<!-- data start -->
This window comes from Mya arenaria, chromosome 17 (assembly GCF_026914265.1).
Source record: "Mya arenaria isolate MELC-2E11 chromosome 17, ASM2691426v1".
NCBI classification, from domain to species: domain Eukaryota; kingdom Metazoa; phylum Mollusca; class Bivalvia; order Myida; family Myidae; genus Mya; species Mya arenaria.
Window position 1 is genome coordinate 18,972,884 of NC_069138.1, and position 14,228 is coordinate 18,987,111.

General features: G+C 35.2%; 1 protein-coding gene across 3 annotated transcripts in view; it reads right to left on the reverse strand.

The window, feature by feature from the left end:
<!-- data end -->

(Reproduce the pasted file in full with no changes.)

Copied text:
This window comes from Mya arenaria, chromosome 17 (assembly GCF_026914265.1).
Source record: "Mya arenaria isolate MELC-2E11 chromosome 17, ASM2691426v1".
NCBI classification, from domain to species: domain Eukaryota; kingdom Metazoa; phylum Mollusca; class Bivalvia; order Myida; family Myidae; genus Mya; species Mya arenaria.
Window position 1 is genome coordinate 18,972,884 of NC_069138.1, and position 14,228 is coordinate 18,987,111.

General features: G+C 35.2%; 1 protein-coding gene across 3 annotated transcripts in view; it reads right to left on the reverse strand.

The window, feature by feature from the left end: